It’s really important to stay up-to-date with the new style systems because HVAC is both heating and air conditioning…You have to be able to work with both systems to be able to understand the full system together.
Evan Cloutier, Automotive HVAC Professional (Springfield, OR)
Throughout history, a major focus of technology has been meeting calls for convenience with more efficient and versatile machines. A key facet of such pushes has been seen in the area of climate control, particularly when it comes to vehicles.
Heating, ventilation, and air conditioning professionals must stay up-to-date on all industry standards, certifications, and advancements. Each time a new interior climate control feature becomes standardized across the automotive sector, for example, the technicians who service and maintain those systems in cars, trucks, and vans must reskill and become experts on those updates. As automotive HVAC systems grow increasingly more complex, so too will the set of skills and know-how required to repair and care for them.
This article is a guide to education, skilling, and equipment in the automatic HVAC industry. We’ve done our best to include all pertinent information for those curious about automotive HVAC tech career outlook and those positions’ necessary skills, as well. Evan Cloutier, an automotive HVAC technician at Sun Automotive in Springfield, Oregon, was kind enough to discuss with us the current state of the industry, finer details about skilling and certification, and the future of HVAC in personal and commercial vehicles.
There are numerous factors that have and will continue to affect the expansion of the automotive HVAC field, including the prevalence of and push for automatic climate control and thermal systems. These advancements signal how quickly the use of personal vehicles is on the rise, especially in urban locations and city centers. Additionally, in areas outside of major metropolitan regions, External vectors such as global warming and fluctuating legislation complicate roll-outs of HVAC technology that meets EPA standards while also being high-powered enough to entice drivers.
Automotive HVAC systems are used for controlling the climate and temperature of the cabin of the vehicle. According to a comprehensive market analysis and industry forecast published by Allied Market Research, the automotive HVAC market is expected to experience a compound annual growth rate of 8.9 percent during the six-year period between 2016 to 2022—a projected $22.8 billion by 2022.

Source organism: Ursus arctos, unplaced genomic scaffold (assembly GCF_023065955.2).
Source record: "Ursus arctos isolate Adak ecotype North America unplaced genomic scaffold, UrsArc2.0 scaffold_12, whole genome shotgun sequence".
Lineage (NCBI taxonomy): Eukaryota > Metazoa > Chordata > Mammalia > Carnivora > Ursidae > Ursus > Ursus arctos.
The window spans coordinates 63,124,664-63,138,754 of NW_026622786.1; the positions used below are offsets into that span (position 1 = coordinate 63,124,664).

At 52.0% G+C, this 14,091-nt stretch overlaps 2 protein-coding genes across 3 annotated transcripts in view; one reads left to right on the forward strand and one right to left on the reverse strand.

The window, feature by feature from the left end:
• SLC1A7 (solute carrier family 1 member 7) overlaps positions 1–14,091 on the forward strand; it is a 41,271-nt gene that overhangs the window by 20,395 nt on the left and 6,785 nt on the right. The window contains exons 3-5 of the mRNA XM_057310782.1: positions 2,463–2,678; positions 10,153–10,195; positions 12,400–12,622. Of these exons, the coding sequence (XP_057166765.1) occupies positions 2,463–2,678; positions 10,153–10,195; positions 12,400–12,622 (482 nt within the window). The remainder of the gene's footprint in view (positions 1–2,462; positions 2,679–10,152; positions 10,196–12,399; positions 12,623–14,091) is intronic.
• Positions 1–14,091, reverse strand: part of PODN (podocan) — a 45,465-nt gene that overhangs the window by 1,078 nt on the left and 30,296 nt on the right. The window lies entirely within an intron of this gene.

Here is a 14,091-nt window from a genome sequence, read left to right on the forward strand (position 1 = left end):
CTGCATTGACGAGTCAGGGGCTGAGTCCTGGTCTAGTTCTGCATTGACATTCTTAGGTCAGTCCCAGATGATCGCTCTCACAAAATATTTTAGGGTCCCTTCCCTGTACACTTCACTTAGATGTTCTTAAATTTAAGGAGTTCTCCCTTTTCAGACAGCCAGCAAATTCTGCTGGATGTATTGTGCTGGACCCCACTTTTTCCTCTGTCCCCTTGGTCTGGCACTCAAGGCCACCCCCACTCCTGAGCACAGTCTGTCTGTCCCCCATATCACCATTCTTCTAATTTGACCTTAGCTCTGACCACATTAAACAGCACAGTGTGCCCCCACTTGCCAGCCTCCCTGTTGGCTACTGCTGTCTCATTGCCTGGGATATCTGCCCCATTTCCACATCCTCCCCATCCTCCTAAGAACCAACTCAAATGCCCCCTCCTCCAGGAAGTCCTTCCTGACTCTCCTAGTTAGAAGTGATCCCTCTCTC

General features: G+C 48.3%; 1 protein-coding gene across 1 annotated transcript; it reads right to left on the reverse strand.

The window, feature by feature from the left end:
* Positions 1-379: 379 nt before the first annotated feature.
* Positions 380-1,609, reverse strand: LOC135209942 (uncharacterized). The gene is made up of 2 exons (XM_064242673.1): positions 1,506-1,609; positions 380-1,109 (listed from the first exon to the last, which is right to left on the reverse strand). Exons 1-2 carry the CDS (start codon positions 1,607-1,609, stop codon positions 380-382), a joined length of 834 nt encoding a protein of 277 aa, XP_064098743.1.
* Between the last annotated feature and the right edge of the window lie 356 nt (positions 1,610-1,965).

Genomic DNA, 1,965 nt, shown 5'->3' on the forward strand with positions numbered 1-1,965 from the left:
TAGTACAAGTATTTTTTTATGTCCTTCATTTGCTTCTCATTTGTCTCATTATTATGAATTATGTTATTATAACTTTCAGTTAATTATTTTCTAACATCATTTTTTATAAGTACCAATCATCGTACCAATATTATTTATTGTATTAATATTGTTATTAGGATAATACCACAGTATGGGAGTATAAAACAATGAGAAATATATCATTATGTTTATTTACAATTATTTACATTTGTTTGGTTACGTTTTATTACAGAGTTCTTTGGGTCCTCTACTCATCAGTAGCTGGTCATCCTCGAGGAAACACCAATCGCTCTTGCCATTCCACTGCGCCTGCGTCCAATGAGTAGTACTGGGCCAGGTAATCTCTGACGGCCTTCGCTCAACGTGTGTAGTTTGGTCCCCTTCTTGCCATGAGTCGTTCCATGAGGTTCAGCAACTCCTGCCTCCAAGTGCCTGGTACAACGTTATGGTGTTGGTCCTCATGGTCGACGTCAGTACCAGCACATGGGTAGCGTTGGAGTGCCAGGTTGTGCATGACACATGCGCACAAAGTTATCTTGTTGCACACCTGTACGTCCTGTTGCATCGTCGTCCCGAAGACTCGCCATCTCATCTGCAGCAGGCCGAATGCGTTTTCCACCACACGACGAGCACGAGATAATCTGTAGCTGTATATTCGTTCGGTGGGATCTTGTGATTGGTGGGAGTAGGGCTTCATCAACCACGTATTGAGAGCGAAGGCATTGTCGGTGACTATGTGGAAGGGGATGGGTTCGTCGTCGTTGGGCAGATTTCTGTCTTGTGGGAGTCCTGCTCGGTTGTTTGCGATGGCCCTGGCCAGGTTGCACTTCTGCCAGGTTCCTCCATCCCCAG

Air conditioning in vehicles can be traced all the way back to 1939, when car company Packard first installed a manual climate control in one of their models. Though it was rudimentary by today’s standards, it eventually led other companies to innovate and build their own proto HVAC systems. Chrysler unveiled its own prototypical system in 1953, which was followed by the Nash Ambassador in 1954—the first true automotive HVAC system.
Evan Cloutier, an automotive HVAC technician at Sun Automotive in Springfield, Oregon, spoke with us about the ins and outs of the industry, as well as offering a break down of what automotive HVAC entails.
“HVAC has to deal with the whole heating and cooling system of the vehicle, of the interior of the vehicle,” says Cloutier. “It’s creature comfort. That’s going to be the heat out of your vents, defrost, and your air conditioning.” Its three subsystems of heating, cooling, and air conditioning work in tandem to make sure that customers have the utmost control over the climate of their cabin and are provided clean air via ventilation. Monitoring systems of sensors help the vehicle’s central processing unit relay diagnostic information to dashboard display.
Other functions of HVAC systems in vehicles include a thermostat regulating temperature, and sensors that control moisture and humidity values in your car’s cabin. Other common features include thermal systems control, seat- and location-specific heating and cooling, and automatic defrost settings utilizing fogging sensors. The individual systemic components in automotive HVAC systems include the evaporator, condenser, compressor, expansion device, receiver, and drier.
In the 21st century, a significant portion of automotive HVAC market growth is driven by the yearly introduction of new features and creature comforts, in addition to greater concern for sustainability and energy efficiency. Technologically, automotive HVAC is divided into the categories of manual and automatic. When looking at HVAC market segmentation, two distinctions are made between vehicles: passenger vehicles and commercial vehicles. The commercial category is further subdivided into LCV (light commercial vehicles) and HCV (heavy commercial vehicles).
The heating and air conditioning systems in a vehicle are distinct but interrelated, requiring specialized skilling, training, and certification. “It’s really important to stay up-to-date with the new style systems,” says Cloutier. “Because HVAC is both heating and air conditioning, it’s right there in the name of it. You have to be able to work with both systems to be able to understand the full system together. The newest systems would be in cars like, say, the newer Fords and other newer vehicles where it has dual climate control. So not only can the passenger have their own temperature on their side, but the driver can have their own climate as well.”